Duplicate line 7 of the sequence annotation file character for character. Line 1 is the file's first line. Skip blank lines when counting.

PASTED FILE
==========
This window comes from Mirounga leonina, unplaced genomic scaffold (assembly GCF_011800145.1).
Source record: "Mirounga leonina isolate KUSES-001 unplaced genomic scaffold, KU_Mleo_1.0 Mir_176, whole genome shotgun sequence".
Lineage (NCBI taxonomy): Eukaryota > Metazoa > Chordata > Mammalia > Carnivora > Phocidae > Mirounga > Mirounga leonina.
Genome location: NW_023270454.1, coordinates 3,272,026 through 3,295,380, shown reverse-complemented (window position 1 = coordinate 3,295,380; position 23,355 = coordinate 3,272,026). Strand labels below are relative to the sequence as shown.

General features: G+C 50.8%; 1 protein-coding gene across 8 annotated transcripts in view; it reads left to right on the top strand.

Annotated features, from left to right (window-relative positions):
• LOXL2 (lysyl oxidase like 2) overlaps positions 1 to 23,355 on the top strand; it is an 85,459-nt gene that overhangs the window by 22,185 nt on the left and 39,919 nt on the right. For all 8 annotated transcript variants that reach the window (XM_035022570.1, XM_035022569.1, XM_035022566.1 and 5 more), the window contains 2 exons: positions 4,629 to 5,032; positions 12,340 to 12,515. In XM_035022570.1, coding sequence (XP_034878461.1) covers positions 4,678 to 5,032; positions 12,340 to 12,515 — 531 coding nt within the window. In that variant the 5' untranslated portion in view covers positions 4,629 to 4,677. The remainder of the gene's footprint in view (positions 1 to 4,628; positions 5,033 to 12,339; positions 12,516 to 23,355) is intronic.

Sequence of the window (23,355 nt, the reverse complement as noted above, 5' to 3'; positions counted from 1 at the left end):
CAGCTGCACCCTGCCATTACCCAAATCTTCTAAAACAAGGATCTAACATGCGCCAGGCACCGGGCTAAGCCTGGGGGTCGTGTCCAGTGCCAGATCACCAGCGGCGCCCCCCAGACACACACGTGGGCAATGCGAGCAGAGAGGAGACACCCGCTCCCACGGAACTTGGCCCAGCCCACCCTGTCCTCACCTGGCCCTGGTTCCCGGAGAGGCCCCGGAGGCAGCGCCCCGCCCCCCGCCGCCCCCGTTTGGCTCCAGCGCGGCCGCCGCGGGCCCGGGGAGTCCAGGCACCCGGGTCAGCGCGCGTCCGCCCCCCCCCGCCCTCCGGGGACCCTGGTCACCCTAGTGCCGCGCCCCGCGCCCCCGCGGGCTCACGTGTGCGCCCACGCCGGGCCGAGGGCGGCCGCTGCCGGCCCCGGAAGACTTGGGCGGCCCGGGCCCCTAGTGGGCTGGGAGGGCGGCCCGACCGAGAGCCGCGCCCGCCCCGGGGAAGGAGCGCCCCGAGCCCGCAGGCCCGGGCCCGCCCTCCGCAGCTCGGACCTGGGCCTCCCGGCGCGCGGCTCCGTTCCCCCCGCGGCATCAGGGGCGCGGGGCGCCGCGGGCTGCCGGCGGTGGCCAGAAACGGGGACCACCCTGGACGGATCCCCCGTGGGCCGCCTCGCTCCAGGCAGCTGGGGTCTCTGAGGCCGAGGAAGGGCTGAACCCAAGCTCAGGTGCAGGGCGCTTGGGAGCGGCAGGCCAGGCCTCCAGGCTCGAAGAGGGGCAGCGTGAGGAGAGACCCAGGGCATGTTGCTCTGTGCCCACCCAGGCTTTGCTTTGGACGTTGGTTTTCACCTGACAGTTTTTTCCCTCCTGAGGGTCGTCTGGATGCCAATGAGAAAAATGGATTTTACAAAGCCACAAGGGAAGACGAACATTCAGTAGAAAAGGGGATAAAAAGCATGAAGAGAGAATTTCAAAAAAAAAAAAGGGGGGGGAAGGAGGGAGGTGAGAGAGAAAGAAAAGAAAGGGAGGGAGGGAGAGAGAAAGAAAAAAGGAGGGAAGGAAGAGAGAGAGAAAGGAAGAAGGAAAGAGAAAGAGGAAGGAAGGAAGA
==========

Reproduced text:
• LOXL2 (lysyl oxidase like 2) overlaps positions 1 to 23,355 on the top strand; it is an 85,459-nt gene that overhangs the window by 22,185 nt on the left and 39,919 nt on the right. For all 8 annotated transcript variants that reach the window (XM_035022570.1, XM_035022569.1, XM_035022566.1 and 5 more), the window contains 2 exons: positions 4,629 to 5,032; positions 12,340 to 12,515. In XM_035022570.1, coding sequence (XP_034878461.1) covers positions 4,678 to 5,032; positions 12,340 to 12,515 — 531 coding nt within the window. In that variant the 5' untranslated portion in view covers positions 4,629 to 4,677. The remainder of the gene's footprint in view (positions 1 to 4,628; positions 5,033 to 12,339; positions 12,516 to 23,355) is intronic.